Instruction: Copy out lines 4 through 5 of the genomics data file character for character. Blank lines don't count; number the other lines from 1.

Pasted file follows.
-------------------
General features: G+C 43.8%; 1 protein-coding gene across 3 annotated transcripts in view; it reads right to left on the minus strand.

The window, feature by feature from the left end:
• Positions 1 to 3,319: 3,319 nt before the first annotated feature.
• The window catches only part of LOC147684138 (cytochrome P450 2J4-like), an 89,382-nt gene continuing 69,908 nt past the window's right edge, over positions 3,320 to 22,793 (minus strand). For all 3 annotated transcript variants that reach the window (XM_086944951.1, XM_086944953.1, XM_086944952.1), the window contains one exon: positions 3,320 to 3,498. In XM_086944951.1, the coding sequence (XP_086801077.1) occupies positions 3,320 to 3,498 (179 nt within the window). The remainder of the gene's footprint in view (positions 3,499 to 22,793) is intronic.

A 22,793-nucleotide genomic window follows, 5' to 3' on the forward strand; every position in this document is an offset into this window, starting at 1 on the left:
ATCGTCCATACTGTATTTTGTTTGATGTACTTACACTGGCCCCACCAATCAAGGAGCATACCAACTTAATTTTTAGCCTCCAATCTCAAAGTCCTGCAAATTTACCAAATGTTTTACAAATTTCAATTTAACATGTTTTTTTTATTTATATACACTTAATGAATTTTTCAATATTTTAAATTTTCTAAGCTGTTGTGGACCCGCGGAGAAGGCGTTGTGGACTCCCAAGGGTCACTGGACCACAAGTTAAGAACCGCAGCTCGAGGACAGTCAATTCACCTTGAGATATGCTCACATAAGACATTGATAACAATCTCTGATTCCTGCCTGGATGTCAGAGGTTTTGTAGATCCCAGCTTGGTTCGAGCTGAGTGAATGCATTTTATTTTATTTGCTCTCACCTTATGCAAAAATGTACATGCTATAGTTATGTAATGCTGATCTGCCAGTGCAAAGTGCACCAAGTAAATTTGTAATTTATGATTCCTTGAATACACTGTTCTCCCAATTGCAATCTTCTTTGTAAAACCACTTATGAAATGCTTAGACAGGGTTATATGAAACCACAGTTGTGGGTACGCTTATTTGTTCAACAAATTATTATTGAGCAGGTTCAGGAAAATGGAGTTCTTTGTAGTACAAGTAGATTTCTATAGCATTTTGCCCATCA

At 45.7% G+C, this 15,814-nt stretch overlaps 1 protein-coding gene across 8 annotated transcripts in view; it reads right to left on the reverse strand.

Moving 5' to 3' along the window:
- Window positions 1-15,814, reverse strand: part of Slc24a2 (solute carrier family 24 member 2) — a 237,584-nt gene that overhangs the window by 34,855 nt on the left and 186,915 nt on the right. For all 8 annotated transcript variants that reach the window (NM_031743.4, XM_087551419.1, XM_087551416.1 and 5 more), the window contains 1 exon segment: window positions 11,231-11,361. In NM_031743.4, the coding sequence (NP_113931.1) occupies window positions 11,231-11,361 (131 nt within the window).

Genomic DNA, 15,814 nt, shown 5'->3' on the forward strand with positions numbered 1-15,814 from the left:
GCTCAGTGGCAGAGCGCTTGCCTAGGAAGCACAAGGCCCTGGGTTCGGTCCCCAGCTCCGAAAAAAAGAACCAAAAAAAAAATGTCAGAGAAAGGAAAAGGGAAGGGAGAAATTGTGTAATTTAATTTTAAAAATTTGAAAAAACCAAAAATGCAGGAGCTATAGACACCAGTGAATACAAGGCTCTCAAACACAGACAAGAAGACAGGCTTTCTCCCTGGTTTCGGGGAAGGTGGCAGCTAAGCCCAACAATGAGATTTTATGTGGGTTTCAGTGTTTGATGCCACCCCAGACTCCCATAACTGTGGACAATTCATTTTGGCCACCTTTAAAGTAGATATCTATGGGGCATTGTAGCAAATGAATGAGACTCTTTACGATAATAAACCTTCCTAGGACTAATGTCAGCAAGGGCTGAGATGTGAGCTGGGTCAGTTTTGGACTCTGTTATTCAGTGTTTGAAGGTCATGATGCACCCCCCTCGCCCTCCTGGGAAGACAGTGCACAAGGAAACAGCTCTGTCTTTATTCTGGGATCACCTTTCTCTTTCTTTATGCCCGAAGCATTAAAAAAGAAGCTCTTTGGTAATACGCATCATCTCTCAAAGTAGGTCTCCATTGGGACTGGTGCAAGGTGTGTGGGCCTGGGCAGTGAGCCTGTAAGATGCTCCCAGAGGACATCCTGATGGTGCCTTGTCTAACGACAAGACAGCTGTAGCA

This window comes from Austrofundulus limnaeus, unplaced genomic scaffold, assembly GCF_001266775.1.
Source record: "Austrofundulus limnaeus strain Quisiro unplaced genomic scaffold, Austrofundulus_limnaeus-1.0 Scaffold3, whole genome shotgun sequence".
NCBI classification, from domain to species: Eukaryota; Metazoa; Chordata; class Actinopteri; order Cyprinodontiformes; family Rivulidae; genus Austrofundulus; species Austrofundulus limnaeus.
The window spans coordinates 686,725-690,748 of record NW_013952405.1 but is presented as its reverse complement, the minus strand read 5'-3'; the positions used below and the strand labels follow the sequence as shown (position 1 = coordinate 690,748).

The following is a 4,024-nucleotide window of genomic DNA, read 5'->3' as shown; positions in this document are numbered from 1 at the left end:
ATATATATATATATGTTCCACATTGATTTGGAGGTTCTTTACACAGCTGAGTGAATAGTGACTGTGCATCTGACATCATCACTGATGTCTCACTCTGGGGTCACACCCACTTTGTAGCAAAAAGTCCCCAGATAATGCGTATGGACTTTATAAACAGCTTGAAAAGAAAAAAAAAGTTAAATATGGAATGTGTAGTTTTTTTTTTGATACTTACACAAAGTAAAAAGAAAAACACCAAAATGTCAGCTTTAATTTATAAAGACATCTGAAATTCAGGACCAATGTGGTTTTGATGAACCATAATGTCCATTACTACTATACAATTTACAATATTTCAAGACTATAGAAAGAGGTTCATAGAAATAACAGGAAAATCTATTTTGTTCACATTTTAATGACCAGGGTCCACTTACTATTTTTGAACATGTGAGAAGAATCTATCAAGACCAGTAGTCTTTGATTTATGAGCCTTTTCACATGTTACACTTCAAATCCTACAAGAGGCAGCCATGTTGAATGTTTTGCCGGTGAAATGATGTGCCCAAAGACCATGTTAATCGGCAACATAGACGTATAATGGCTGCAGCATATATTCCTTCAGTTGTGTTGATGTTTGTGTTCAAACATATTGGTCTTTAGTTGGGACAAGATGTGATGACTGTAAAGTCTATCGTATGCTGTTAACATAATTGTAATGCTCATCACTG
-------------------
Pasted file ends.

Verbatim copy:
• The window catches only part of LOC147684138 (cytochrome P450 2J4-like), an 89,382-nt gene continuing 69,908 nt past the window's right edge, over positions 3,320 to 22,793 (minus strand). For all 3 annotated transcript variants that reach the window (XM_086944951.1, XM_086944953.1, XM_086944952.1), the window contains one exon: positions 3,320 to 3,498. In XM_086944951.1, the coding sequence (XP_086801077.1) occupies positions 3,320 to 3,498 (179 nt within the window). The remainder of the gene's footprint in view (positions 3,499 to 22,793) is intronic.

A 22,793-nucleotide genomic window follows, 5' to 3' on the forward strand; every position in this document is an offset into this window, starting at 1 on the left: